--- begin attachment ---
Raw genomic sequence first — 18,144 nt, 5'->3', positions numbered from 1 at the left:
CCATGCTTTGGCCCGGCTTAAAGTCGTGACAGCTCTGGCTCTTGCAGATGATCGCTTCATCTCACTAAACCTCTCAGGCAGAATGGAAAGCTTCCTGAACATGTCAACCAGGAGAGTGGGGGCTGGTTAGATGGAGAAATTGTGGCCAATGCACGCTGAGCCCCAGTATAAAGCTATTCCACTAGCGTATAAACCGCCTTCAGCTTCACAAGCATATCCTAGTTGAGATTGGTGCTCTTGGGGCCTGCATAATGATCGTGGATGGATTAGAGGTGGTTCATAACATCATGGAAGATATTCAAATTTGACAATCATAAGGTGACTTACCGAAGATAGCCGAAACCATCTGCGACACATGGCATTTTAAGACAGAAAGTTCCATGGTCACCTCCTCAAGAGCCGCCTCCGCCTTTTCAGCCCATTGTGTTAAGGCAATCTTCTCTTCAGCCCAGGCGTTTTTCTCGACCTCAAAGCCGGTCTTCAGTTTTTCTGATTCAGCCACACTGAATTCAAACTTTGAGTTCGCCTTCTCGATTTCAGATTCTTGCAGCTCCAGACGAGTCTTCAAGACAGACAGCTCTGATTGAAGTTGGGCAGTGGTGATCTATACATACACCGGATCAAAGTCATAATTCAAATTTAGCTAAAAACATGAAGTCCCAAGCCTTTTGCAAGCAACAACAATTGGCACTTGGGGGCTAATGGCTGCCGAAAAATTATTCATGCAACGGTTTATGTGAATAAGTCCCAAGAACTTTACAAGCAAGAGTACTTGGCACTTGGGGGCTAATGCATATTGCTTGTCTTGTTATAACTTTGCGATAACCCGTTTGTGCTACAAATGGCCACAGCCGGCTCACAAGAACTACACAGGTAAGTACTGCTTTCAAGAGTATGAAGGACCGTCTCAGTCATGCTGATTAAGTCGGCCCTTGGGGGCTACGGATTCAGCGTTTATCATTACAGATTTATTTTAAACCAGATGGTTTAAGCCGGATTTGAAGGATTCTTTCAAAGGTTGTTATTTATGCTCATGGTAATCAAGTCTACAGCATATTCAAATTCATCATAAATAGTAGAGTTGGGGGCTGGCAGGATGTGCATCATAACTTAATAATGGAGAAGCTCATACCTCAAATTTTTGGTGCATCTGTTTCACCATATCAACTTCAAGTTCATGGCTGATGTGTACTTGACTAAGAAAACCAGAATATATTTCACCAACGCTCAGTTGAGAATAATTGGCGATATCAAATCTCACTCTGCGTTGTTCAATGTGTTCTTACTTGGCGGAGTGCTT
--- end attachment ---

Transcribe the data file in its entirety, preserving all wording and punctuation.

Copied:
Raw genomic sequence first — 18,144 nt, 5'->3', positions numbered from 1 at the left:
CCATGCTTTGGCCCGGCTTAAAGTCGTGACAGCTCTGGCTCTTGCAGATGATCGCTTCATCTCACTAAACCTCTCAGGCAGAATGGAAAGCTTCCTGAACATGTCAACCAGGAGAGTGGGGGCTGGTTAGATGGAGAAATTGTGGCCAATGCACGCTGAGCCCCAGTATAAAGCTATTCCACTAGCGTATAAACCGCCTTCAGCTTCACAAGCATATCCTAGTTGAGATTGGTGCTCTTGGGGCCTGCATAATGATCGTGGATGGATTAGAGGTGGTTCATAACATCATGGAAGATATTCAAATTTGACAATCATAAGGTGACTTACCGAAGATAGCCGAAACCATCTGCGACACATGGCATTTTAAGACAGAAAGTTCCATGGTCACCTCCTCAAGAGCCGCCTCCGCCTTTTCAGCCCATTGTGTTAAGGCAATCTTCTCTTCAGCCCAGGCGTTTTTCTCGACCTCAAAGCCGGTCTTCAGTTTTTCTGATTCAGCCACACTGAATTCAAACTTTGAGTTCGCCTTCTCGATTTCAGATTCTTGCAGCTCCAGACGAGTCTTCAAGACAGACAGCTCTGATTGAAGTTGGGCAGTGGTGATCTATACATACACCGGATCAAAGTCATAATTCAAATTTAGCTAAAAACATGAAGTCCCAAGCCTTTTGCAAGCAACAACAATTGGCACTTGGGGGCTAATGGCTGCCGAAAAATTATTCATGCAACGGTTTATGTGAATAAGTCCCAAGAACTTTACAAGCAAGAGTACTTGGCACTTGGGGGCTAATGCATATTGCTTGTCTTGTTATAACTTTGCGATAACCCGTTTGTGCTACAAATGGCCACAGCCGGCTCACAAGAACTACACAGGTAAGTACTGCTTTCAAGAGTATGAAGGACCGTCTCAGTCATGCTGATTAAGTCGGCCCTTGGGGGCTACGGATTCAGCGTTTATCATTACAGATTTATTTTAAACCAGATGGTTTAAGCCGGATTTGAAGGATTCTTTCAAAGGTTGTTATTTATGCTCATGGTAATCAAGTCTACAGCATATTCAAATTCATCATAAATAGTAGAGTTGGGGGCTGGCAGGATGTGCATCATAACTTAATAATGGAGAAGCTCATACCTCAAATTTTTGGTGCATCTGTTTCACCATATCAACTTCAAGTTCATGGCTGATGTGTACTTGACTAAGAAAACCAGAATATATTTCACCAACGCTCAGTTGAGAATAATTGGCGATATCAAATCTCACTCTGCGTTGTTCAATGTGTTCTTACTTGGCGGAGTGCTT